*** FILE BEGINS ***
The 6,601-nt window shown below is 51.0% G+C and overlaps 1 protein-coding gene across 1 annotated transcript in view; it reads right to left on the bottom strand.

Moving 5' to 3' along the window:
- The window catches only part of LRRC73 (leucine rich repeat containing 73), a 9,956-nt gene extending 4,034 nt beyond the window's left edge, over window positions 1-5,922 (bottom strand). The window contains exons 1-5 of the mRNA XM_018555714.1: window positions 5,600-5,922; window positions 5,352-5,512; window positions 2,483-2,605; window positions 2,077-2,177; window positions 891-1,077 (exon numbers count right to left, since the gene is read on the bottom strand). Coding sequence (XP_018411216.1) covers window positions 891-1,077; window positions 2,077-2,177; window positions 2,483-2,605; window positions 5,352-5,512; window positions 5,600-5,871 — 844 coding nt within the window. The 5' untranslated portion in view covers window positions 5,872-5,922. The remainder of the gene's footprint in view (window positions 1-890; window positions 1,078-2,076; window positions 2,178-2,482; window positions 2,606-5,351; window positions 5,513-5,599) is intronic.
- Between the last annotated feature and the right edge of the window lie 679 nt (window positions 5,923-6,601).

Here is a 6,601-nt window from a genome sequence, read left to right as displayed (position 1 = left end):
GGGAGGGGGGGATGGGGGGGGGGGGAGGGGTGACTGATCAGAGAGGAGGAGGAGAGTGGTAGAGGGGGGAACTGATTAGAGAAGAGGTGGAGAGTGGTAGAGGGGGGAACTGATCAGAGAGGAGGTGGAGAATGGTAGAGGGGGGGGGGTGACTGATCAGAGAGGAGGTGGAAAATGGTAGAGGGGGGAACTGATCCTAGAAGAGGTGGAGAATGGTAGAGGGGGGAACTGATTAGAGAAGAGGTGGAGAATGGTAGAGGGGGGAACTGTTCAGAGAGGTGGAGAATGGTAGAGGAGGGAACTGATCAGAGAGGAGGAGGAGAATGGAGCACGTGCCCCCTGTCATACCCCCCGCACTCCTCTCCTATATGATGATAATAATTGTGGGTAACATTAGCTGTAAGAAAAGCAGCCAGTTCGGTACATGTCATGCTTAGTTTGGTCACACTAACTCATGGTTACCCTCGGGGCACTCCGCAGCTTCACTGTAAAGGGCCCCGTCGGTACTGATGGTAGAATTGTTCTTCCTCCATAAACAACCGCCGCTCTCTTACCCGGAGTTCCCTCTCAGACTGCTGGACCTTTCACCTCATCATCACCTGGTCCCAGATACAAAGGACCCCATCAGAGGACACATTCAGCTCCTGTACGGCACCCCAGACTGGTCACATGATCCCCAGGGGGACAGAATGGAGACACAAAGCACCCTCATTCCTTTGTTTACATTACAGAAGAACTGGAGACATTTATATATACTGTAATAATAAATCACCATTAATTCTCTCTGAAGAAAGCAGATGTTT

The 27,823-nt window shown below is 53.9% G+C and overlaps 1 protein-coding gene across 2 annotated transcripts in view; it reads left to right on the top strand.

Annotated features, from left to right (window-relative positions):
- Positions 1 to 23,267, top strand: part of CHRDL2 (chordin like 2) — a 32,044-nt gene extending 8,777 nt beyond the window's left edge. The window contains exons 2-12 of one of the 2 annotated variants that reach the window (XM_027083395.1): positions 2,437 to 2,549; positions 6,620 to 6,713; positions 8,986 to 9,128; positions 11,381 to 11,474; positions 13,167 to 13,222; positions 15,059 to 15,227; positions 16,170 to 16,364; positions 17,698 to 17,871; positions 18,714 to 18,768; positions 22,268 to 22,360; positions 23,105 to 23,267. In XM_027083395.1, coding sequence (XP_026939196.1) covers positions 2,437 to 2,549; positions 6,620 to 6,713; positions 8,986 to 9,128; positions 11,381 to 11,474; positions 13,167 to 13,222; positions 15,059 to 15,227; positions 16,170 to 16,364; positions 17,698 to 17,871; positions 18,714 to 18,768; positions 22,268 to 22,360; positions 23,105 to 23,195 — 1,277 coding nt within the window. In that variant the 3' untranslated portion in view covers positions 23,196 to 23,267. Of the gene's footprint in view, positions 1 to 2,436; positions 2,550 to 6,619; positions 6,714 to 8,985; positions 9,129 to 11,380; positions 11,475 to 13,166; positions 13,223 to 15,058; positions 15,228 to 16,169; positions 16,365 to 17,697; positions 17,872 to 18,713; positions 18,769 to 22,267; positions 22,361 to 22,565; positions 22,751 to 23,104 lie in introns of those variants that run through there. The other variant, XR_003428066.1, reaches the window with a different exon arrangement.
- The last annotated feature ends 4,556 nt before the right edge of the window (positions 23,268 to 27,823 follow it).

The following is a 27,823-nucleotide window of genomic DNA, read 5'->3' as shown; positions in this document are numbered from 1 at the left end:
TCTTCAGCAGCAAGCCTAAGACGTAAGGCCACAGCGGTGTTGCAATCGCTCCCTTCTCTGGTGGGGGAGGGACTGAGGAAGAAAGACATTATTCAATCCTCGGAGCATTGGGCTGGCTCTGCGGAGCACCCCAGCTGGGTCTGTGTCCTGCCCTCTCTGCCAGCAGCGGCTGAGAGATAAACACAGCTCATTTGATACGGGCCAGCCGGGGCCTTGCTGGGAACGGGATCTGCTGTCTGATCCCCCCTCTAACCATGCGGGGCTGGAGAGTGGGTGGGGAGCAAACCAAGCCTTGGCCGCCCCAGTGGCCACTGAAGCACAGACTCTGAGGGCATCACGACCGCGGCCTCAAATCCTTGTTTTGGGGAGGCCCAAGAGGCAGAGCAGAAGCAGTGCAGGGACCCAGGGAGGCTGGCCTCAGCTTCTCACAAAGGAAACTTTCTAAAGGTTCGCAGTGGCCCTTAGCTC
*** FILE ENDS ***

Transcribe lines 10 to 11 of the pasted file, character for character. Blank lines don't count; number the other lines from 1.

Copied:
- The last annotated feature ends 4,556 nt before the right edge of the window (positions 23,268 to 27,823 follow it).

The following is a 27,823-nucleotide window of genomic DNA, read 5'->3' as shown; positions in this document are numbered from 1 at the left end: